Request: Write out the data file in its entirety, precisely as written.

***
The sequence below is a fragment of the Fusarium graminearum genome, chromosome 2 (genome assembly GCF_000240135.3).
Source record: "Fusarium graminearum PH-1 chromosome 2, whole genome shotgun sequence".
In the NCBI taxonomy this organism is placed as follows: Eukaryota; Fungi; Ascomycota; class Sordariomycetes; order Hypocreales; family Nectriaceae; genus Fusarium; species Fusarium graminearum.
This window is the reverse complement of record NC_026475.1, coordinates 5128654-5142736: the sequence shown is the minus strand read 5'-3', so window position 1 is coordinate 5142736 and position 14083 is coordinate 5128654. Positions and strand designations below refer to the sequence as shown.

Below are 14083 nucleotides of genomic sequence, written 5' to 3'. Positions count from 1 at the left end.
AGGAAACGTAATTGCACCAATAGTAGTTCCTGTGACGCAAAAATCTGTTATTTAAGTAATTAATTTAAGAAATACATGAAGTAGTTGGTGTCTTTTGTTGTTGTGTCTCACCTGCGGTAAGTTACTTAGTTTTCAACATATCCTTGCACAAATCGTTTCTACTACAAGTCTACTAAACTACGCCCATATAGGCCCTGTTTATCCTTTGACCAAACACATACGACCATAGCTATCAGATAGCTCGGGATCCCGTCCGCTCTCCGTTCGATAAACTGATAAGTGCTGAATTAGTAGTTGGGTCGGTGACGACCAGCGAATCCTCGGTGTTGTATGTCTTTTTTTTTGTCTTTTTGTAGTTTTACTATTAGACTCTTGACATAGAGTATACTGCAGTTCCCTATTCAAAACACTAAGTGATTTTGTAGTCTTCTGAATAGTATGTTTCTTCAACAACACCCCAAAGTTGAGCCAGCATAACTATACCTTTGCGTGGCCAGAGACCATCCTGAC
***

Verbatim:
The sequence below is a fragment of the Fusarium graminearum genome, chromosome 2 (genome assembly GCF_000240135.3).
Source record: "Fusarium graminearum PH-1 chromosome 2, whole genome shotgun sequence".
In the NCBI taxonomy this organism is placed as follows: Eukaryota; Fungi; Ascomycota; class Sordariomycetes; order Hypocreales; family Nectriaceae; genus Fusarium; species Fusarium graminearum.
This window is the reverse complement of record NC_026475.1, coordinates 5128654-5142736: the sequence shown is the minus strand read 5'-3', so window position 1 is coordinate 5142736 and position 14083 is coordinate 5128654. Positions and strand designations below refer to the sequence as shown.

Below are 14083 nucleotides of genomic sequence, written 5' to 3'. Positions count from 1 at the left end.
AGGAAACGTAATTGCACCAATAGTAGTTCCTGTGACGCAAAAATCTGTTATTTAAGTAATTAATTTAAGAAATACATGAAGTAGTTGGTGTCTTTTGTTGTTGTGTCTCACCTGCGGTAAGTTACTTAGTTTTCAACATATCCTTGCACAAATCGTTTCTACTACAAGTCTACTAAACTACGCCCATATAGGCCCTGTTTATCCTTTGACCAAACACATACGACCATAGCTATCAGATAGCTCGGGATCCCGTCCGCTCTCCGTTCGATAAACTGATAAGTGCTGAATTAGTAGTTGGGTCGGTGACGACCAGCGAATCCTCGGTGTTGTATGTCTTTTTTTTTGTCTTTTTGTAGTTTTACTATTAGACTCTTGACATAGAGTATACTGCAGTTCCCTATTCAAAACACTAAGTGATTTTGTAGTCTTCTGAATAGTATGTTTCTTCAACAACACCCCAAAGTTGAGCCAGCATAACTATACCTTTGCGTGGCCAGAGACCATCCTGAC